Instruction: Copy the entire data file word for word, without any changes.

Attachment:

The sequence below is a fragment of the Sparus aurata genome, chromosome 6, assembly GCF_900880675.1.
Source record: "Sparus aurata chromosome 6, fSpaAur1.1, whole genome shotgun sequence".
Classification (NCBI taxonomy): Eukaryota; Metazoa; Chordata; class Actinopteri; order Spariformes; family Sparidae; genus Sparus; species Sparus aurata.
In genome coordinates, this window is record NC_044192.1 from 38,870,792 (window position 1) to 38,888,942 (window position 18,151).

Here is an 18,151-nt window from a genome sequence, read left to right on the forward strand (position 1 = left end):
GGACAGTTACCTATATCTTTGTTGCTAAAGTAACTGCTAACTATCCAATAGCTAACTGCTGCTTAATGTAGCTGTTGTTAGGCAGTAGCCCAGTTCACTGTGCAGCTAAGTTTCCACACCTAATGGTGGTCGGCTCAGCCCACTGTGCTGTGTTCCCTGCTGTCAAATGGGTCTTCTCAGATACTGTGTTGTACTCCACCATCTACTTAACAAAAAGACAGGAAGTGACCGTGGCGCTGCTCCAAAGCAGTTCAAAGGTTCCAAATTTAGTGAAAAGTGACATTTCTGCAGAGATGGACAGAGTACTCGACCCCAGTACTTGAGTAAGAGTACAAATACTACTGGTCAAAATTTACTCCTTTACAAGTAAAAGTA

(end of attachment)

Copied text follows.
The sequence below is a fragment of the Sparus aurata genome, chromosome 6, assembly GCF_900880675.1.
Source record: "Sparus aurata chromosome 6, fSpaAur1.1, whole genome shotgun sequence".
Classification (NCBI taxonomy): Eukaryota; Metazoa; Chordata; class Actinopteri; order Spariformes; family Sparidae; genus Sparus; species Sparus aurata.
In genome coordinates, this window is record NC_044192.1 from 38,870,792 (window position 1) to 38,888,942 (window position 18,151).

Here is an 18,151-nt window from a genome sequence, read left to right on the forward strand (position 1 = left end):
GGACAGTTACCTATATCTTTGTTGCTAAAGTAACTGCTAACTATCCAATAGCTAACTGCTGCTTAATGTAGCTGTTGTTAGGCAGTAGCCCAGTTCACTGTGCAGCTAAGTTTCCACACCTAATGGTGGTCGGCTCAGCCCACTGTGCTGTGTTCCCTGCTGTCAAATGGGTCTTCTCAGATACTGTGTTGTACTCCACCATCTACTTAACAAAAAGACAGGAAGTGACCGTGGCGCTGCTCCAAAGCAGTTCAAAGGTTCCAAATTTAGTGAAAAGTGACATTTCTGCAGAGATGGACAGAGTACTCGACCCCAGTACTTGAGTAAGAGTACAAATACTACTGGTCAAAATTTACTCCTTTACAAGTAAAAGTA